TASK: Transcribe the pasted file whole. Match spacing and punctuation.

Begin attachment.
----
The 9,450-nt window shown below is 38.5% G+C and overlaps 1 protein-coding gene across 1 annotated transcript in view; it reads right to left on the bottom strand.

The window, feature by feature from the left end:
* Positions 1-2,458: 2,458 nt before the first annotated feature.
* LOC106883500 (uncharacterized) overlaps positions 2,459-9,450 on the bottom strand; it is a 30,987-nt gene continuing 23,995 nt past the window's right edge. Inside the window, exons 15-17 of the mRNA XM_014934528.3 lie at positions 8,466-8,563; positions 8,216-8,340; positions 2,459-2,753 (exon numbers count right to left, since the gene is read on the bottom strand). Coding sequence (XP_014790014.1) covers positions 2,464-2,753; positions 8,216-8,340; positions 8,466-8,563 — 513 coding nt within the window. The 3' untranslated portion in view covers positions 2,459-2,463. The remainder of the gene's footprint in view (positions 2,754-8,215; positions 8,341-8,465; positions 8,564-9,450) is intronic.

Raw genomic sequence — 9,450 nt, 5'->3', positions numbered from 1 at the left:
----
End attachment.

The 9,450-nt window shown below is 38.5% G+C and overlaps 1 protein-coding gene across 1 annotated transcript in view; it reads right to left on the bottom strand.

The window, feature by feature from the left end:
* Positions 1-2,458: 2,458 nt before the first annotated feature.
* LOC106883500 (uncharacterized) overlaps positions 2,459-9,450 on the bottom strand; it is a 30,987-nt gene continuing 23,995 nt past the window's right edge. Inside the window, exons 15-17 of the mRNA XM_014934528.3 lie at positions 8,466-8,563; positions 8,216-8,340; positions 2,459-2,753 (exon numbers count right to left, since the gene is read on the bottom strand). Coding sequence (XP_014790014.1) covers positions 2,464-2,753; positions 8,216-8,340; positions 8,466-8,563 — 513 coding nt within the window. The 3' untranslated portion in view covers positions 2,459-2,463. The remainder of the gene's footprint in view (positions 2,754-8,215; positions 8,341-8,465; positions 8,564-9,450) is intronic.

Raw genomic sequence — 9,450 nt, 5'->3', positions numbered from 1 at the left: